China has extensively used its coastguard vessels – more muscularly than most of its neighbours – in the disputed South and East China seas as a way to boost its sovereignty claims without having to involve its military.
In the most high-profile case, Beijing took control of the Scarborough Shoal from Manila in 2012 after a months-long stand-off between fishing boats and coastguard vessels, triggering the worst crisis ever in China-Philippines relations.
In 2014, a Chinese coastguard vessel rammed a Vietnamese coastguard ship after a Chinese oil rig had started drilling in the disputed South China Sea. As tensions escalated, anti-China riots broke out in Vietnam.
Regional observers said Beijing’s use of non-military forces, and of coastguard vessels in particular, to reinforce its claims in the South China Sea have “set a lesson” for other claimants, especially those in Southeast Asia, even though funding constraints have limited its efforts.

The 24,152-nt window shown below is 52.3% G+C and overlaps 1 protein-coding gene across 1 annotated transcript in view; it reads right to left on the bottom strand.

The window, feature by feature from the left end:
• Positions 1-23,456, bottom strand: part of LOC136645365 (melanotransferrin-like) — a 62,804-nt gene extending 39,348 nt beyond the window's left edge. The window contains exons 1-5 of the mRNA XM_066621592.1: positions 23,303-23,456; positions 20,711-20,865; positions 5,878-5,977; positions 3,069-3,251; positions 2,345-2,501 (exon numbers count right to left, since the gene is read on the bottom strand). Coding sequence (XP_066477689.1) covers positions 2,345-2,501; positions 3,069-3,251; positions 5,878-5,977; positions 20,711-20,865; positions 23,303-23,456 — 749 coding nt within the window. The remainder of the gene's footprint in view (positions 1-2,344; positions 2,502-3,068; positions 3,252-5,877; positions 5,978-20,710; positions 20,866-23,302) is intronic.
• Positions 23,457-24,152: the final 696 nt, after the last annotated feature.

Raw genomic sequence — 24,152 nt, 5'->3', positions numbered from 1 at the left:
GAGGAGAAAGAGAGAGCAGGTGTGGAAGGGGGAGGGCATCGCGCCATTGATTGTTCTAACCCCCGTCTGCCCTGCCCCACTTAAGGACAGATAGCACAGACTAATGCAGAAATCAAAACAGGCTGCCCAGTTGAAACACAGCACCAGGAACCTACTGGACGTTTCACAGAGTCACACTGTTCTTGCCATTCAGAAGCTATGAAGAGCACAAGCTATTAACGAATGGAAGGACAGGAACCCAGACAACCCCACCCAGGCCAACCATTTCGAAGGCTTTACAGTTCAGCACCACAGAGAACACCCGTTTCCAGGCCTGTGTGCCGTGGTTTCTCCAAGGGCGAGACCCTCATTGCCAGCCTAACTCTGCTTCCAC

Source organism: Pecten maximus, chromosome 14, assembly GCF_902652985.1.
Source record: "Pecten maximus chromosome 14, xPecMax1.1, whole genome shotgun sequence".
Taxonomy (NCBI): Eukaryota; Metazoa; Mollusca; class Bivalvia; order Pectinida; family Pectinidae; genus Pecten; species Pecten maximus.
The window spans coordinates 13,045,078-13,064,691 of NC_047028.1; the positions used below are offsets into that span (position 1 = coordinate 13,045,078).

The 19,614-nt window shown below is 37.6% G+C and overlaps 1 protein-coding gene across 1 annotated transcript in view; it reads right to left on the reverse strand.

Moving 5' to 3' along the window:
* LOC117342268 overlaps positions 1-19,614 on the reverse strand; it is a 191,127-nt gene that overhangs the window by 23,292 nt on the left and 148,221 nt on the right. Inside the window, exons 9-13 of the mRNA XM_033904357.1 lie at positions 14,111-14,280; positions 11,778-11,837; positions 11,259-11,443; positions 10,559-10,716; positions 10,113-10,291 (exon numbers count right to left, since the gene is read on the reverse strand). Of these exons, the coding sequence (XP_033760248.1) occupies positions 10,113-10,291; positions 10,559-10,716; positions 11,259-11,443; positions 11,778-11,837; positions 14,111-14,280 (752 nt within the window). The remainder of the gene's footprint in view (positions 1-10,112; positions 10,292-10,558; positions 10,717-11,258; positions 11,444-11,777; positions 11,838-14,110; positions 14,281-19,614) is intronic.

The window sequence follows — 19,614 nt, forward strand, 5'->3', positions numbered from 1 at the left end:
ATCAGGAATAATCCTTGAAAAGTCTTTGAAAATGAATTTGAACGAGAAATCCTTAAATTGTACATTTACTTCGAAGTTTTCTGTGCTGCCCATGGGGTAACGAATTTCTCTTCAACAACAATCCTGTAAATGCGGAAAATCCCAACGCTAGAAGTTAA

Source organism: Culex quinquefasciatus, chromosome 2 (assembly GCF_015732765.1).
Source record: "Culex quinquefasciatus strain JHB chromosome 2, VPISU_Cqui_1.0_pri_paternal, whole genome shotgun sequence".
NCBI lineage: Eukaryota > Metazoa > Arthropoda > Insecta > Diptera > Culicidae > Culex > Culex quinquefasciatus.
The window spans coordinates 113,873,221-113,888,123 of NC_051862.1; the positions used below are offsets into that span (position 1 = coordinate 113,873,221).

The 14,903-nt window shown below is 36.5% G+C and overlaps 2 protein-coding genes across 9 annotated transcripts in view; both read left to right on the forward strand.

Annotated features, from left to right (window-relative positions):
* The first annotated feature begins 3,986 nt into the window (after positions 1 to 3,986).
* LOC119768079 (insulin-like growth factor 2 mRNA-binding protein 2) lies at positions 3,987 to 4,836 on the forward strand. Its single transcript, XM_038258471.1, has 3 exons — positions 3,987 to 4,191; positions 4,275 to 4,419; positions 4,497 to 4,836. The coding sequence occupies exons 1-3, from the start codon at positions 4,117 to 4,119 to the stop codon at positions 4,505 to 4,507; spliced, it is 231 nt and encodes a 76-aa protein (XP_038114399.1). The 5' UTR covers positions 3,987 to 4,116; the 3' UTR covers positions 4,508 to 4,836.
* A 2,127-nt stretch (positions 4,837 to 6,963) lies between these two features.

“In theory, sending coastguards instead of navies would give a less militaristic impression and help promote stability,” said Collin Koh, a research fellow with the Maritime Security Programme at Singapore’s S. Rajaratnam School of International Studies.
“But in reality, as we saw in recent events, the possession of such forces actually incentivises some parties to carry out coercion.”
Despite Philippine President Rodrigo Duterte's pursuit of warmer ties with Beijing, Manila has quietly stepped up its build-up of its coastguard over the past year.
In February, it received two 12-metre-high speed boats from Japan as part of an anti-terrorism package with the country, a traditional maritime power that has long had a dispute with Beijing over uninhabited islands in the East China Sea.
And for the first time in seven years, in May, the Philippine government hosted a visit by a US coastguard cutter, the USCGC Bertholf.
The visiting American ship took part in a military training exercise with two Philippine coastguard vessels to strengthen “search and rescue, maritime security and law enforcement capabilities”.
Koh said that while everyday maritime security and safety issues, including a crackdown on illicit activity, could impel countries in the region to expand their coastguard forces, it was clear that China was the “key driving force”.